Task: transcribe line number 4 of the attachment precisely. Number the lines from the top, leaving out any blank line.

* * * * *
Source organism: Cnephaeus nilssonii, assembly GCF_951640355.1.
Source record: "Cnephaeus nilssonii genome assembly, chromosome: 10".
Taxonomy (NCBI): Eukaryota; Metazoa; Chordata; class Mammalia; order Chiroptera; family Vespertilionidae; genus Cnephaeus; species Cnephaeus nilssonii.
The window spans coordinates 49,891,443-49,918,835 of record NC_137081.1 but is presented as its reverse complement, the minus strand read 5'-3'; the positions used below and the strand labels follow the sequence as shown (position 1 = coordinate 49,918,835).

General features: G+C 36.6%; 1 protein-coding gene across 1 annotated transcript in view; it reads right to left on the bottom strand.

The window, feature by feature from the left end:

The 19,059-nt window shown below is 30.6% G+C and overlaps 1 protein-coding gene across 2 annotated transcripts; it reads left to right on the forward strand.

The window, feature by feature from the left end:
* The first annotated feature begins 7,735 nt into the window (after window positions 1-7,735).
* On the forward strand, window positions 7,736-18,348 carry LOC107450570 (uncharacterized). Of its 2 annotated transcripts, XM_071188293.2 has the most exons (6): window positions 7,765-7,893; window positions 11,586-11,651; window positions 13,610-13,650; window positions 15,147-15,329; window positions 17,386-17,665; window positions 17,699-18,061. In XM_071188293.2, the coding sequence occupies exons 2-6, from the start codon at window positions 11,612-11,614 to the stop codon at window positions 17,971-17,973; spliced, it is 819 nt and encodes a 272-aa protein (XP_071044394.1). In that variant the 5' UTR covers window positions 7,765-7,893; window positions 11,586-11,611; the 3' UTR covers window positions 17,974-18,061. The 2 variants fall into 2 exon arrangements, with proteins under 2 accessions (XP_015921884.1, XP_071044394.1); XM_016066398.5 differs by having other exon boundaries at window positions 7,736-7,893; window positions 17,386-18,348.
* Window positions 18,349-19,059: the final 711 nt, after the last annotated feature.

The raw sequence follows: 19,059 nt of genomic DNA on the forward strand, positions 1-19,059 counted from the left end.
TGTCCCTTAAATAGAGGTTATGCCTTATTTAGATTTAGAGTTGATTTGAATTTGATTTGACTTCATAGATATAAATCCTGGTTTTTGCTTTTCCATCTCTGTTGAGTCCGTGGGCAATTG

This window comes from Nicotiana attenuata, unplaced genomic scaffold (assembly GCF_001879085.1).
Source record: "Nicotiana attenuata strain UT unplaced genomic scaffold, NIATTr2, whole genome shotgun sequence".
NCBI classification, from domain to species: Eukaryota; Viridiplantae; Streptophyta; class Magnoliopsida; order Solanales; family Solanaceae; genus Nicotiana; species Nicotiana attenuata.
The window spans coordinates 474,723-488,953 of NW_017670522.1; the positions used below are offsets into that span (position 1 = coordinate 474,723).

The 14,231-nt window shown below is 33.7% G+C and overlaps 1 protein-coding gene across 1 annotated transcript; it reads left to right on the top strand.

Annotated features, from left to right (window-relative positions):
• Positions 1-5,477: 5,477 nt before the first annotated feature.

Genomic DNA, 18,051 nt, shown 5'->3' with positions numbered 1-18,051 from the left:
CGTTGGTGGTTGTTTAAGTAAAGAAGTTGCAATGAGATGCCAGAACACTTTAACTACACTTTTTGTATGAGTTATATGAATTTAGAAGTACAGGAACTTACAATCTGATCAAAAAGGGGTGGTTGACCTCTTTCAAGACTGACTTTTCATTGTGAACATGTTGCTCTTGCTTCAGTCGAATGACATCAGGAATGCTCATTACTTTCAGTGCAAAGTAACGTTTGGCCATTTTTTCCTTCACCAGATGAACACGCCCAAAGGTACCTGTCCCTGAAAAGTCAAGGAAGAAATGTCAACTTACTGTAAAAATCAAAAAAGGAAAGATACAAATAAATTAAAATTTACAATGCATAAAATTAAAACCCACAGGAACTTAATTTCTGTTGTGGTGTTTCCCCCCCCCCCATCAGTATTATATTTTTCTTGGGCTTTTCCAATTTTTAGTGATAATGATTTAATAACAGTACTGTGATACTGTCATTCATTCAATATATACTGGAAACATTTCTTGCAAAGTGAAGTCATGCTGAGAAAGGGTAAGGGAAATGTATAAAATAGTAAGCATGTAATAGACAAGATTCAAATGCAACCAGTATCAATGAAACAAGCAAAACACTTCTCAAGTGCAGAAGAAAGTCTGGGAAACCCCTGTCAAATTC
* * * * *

The window spans coordinates 49,891,443-49,918,835 of record NC_137081.1 but is presented as its reverse complement, the minus strand read 5'-3'; the positions used below and the strand labels follow the sequence as shown (position 1 = coordinate 49,918,835).